SQL Server 2008 R2 Standard – Licensed in Per Proc Mode – Based on Procs used as above

You may run, at any one time, any number of instances of the server software in physical and virtual operating system environments on the licensed server. 

However, the total number of physical and virtual processors used by those operating system environments cannot exceed the number of software licenses assigned to that server



SQL Server 2008 R2 Standard or Workgroup – Licensed in Server/CAL Mode

For each server software license you assign, you may run any number of instances of the server software in one physical or virtual operating system environment on the licensed server at a time.



Don’t forget, Fail-over rights still exist and have been extended from 2000 to now include Small Business, Workgroup and Standard

Enterprise has had fail-over rights for a long time


For SQL Server 2008 Small Business*, SQL Server 2008 R2 Enterprise, SQL Server 2008 R2 Standard* and SQL Server 2008 R2 Workgroup*:

Fail-over Rights.  For any operating system environment in which you run instances of the server software, you may run up to the same number of passive fail-over instances in a separate operating system environment for temporary support.  You may run the passive fail-over instances on a server other than the licensed server.



Note: SQL Datacentre is only available for servers with two or more processors, Customers may not run instances of the server software on a server with less than two processors

Note: You may not enroll more than 25 instances of any version or edition of SQL Server software with the Control Point Utility in the server software at any one time

LadyLicensing is back – More Focus


Well guys I have finally reached my USA destination and started my new role in World Wide Licensing, this role puts me at the heart of Program/Product Licensing readiness from a global prospective so in that respect its time for me to offer a clear focus on the blog

Firstly blog posts will continue and also “up to date” & “hot off the press” info will still be posted, but, I will also focus on the comments and requests I get directly from you guys and take those comments and that feedback to the people who make the changes :-), then make sure we do some clear signposting so you can find the content you need and at the right time, this will also be a major consideration for me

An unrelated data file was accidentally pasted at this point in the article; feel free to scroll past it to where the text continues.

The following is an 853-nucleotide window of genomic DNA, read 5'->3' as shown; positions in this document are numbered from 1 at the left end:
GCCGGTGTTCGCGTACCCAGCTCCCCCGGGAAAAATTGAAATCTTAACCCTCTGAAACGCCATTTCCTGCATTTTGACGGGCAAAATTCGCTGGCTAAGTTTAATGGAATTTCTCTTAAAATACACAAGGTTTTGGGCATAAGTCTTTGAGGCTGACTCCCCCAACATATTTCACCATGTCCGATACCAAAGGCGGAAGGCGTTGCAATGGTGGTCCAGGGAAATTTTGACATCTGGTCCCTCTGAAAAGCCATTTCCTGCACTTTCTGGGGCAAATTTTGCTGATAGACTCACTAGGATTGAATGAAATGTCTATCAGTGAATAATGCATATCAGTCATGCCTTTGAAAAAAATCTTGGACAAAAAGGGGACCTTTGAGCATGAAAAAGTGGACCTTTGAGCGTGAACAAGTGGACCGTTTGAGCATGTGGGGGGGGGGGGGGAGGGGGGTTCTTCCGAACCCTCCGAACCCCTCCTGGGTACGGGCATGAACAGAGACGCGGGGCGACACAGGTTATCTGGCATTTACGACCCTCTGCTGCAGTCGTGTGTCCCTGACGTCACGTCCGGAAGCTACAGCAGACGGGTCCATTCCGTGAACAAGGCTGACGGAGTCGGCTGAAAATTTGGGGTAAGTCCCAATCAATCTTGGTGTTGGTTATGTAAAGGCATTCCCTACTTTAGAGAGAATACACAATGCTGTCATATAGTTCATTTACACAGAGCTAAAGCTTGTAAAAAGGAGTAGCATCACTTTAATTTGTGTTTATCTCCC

The first query I want to cover is from Sebastien and its a common one that most people ask for clarity on……………….

Edited for general consumption!

I’m working in a IT company and we recently hired a new employee.
We talked about licensing and I have a different understanding about CAL calculations.
Would you help me to win the bet-of-my-life ?


Here is the context:
A user needs to access 4 different Windows 2008 R2 servers within the our domain.
1x Standard edition, let’s say for an Active Directory server
2x Enterprise edition servers, setup as a cluster
1x Datacenter Edition, for an Hyper-V.


Do I need to Buy?
Answer A: 1 Windows server CAL
Answer B : 3 Windows Server CALs, one per Server edition


The answer is….

Windows Server CALs are just Windows CALs, they are not edition specific, so you cannot buy Windows DC CALs, they are only version specific.

You can use 1x Windows CAL xxx Version, licensed per User or per Device to connect to ANY server within you or your legal affiliates domain

The CAL needs to be equal or higher in Version to the Server it is accessing, so you cannot use a Windows 2003 CAL to access a Windows 2008 Server, but you can use a Windows 2008 Server CAL to access a Windows 2003 Server


Were to find this info on MS.Com

This info is posted within the PUR as below under “Servers”

Servers – Operating Systems – server license + CAL + optional external connector

First Look at SQL Server 2008 R2 SKU Line-Up and Licensing


SQL Server continues to meet the growing demands of enterprise workloads through two new premium editions: SQL Server Datacenter & SQL Server Parallel Data Warehouse

The new and expanded product line in SQL Server 2008 R2 delivers unprecedented value and functionality enabling massive scale at low TCO, improved Developer and IT efficiency and Self Service Business Intelligence.


SKU Line-Up

Licensing Changes:

SQL 2008 EE R2 will now provide up to 4 Virtual Machine Licenses, a change from SQL 2008 EE and SQL 2008 DC R2 will provide Unlimited Virtual Machine Licenses,

SQL now comes more in line with Windows Server 2008 R2 licensing, so think of Std = 1, EE=4 and DC= Unlimited


But what if you already have SQL EE and Software Assurance?

Well, we always have a complete transition/migration path for our SA customers, more details to follow nearer launch in the Product List